A session on Airmanship focused on the deficiencies regional carriers are now seeing in the applicant pool from aviation colleges, including lack of situational awareness and hand-flying skills. Some pointed to perceived attitudes in some of the younger generation including not taking responsibility for their deficiencies, and an entitlement orientation. The importance of aviation colleges having partnerships with carriers was stressed, and the University of North Dakota (UND) told delegates some 75 percent of surveyed student pilots planned on pursuing a long term career in aviation.
A session on using Threat and Error (TEM) management principles to manage professionalism in regional operations was well-received. The main question was why some pilots do not do the things they are trained to do, and this was followed by a view of the threats to professionalism. Among them are automation-induced complacency, failures in risk mitigation, not learning the value of mistakes, and repetition-induced complacency. The consensus was that professionalism can be trained. The final RATS session concerned Pilot Training in Transition. Panelists advocated for training in unexpected events, such as unstable approaches, go-arounds, rejected take-offs, stalls and stick-pusher events.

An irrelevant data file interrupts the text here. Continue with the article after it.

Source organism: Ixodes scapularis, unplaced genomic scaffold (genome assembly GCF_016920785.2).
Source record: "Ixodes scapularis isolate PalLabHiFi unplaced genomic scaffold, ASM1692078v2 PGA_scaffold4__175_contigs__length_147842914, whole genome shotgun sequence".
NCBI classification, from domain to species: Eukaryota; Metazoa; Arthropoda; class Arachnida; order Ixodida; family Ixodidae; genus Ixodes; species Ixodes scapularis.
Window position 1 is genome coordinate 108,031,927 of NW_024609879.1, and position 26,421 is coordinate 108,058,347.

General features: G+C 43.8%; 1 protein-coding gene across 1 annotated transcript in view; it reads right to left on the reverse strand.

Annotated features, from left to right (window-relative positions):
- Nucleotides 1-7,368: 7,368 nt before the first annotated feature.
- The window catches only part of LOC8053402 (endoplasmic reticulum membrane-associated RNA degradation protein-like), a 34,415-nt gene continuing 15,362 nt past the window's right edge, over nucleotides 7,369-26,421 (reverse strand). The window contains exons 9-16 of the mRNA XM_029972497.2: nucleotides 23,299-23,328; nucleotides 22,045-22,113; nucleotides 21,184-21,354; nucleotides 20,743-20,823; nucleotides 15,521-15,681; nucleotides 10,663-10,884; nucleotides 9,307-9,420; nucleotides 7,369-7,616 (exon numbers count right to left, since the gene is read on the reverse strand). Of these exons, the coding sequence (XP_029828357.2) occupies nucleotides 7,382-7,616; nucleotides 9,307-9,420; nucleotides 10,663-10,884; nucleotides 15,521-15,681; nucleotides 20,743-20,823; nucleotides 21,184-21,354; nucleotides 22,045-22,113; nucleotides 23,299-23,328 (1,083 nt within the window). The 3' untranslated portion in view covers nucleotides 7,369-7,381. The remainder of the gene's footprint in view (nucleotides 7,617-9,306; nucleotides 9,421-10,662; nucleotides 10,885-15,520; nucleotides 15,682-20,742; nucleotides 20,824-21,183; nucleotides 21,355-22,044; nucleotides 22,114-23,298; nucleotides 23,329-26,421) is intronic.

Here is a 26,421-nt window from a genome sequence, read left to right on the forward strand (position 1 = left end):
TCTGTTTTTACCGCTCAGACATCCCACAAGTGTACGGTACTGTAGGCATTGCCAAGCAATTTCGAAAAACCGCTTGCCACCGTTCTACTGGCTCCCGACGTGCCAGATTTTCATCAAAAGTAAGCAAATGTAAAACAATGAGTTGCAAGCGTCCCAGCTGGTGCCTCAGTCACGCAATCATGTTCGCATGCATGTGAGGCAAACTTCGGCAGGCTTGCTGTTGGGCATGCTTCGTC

Moderated by Jeanne and Al LaVoy, the cabin track dug into some of the most topical training issues impacting the community, and first up was a “Lessons Learned” session and a discussion on TEM from JetBlue University. The evolution of a training organization was presented by American Airlines – including the factors to consider during a merger. Southwest Airlines delivered an interactive session on the importance of teaching standards and consistency amongst instructor staff.